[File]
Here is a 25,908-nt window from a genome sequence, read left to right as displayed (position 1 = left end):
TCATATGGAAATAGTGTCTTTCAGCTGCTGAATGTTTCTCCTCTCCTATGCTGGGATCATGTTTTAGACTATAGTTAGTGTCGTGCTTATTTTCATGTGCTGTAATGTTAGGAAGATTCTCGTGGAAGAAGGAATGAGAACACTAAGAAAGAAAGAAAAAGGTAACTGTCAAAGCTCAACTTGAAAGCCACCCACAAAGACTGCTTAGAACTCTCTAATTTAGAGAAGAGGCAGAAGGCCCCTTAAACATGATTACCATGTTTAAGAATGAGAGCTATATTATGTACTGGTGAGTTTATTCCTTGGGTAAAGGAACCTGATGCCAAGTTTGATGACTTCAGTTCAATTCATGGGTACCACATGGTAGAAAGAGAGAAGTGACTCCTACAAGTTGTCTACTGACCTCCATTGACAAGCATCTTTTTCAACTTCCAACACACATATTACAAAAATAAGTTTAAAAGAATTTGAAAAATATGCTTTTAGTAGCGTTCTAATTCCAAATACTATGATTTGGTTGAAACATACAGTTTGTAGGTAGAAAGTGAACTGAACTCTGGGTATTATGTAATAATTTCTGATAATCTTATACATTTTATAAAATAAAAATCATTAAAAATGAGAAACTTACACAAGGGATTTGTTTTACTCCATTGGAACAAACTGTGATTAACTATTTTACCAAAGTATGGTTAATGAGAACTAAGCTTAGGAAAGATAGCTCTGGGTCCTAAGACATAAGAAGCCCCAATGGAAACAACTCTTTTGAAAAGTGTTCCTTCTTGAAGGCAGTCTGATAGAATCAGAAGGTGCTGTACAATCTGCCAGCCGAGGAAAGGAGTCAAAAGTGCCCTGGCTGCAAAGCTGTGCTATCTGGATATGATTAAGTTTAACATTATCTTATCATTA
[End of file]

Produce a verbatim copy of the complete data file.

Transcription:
Here is a 25,908-nt window from a genome sequence, read left to right as displayed (position 1 = left end):
TCATATGGAAATAGTGTCTTTCAGCTGCTGAATGTTTCTCCTCTCCTATGCTGGGATCATGTTTTAGACTATAGTTAGTGTCGTGCTTATTTTCATGTGCTGTAATGTTAGGAAGATTCTCGTGGAAGAAGGAATGAGAACACTAAGAAAGAAAGAAAAAGGTAACTGTCAAAGCTCAACTTGAAAGCCACCCACAAAGACTGCTTAGAACTCTCTAATTTAGAGAAGAGGCAGAAGGCCCCTTAAACATGATTACCATGTTTAAGAATGAGAGCTATATTATGTACTGGTGAGTTTATTCCTTGGGTAAAGGAACCTGATGCCAAGTTTGATGACTTCAGTTCAATTCATGGGTACCACATGGTAGAAAGAGAGAAGTGACTCCTACAAGTTGTCTACTGACCTCCATTGACAAGCATCTTTTTCAACTTCCAACACACATATTACAAAAATAAGTTTAAAAGAATTTGAAAAATATGCTTTTAGTAGCGTTCTAATTCCAAATACTATGATTTGGTTGAAACATACAGTTTGTAGGTAGAAAGTGAACTGAACTCTGGGTATTATGTAATAATTTCTGATAATCTTATACATTTTATAAAATAAAAATCATTAAAAATGAGAAACTTACACAAGGGATTTGTTTTACTCCATTGGAACAAACTGTGATTAACTATTTTACCAAAGTATGGTTAATGAGAACTAAGCTTAGGAAAGATAGCTCTGGGTCCTAAGACATAAGAAGCCCCAATGGAAACAACTCTTTTGAAAAGTGTTCCTTCTTGAAGGCAGTCTGATAGAATCAGAAGGTGCTGTACAATCTGCCAGCCGAGGAAAGGAGTCAAAAGTGCCCTGGCTGCAAAGCTGTGCTATCTGGATATGATTAAGTTTAACATTATCTTATCATTA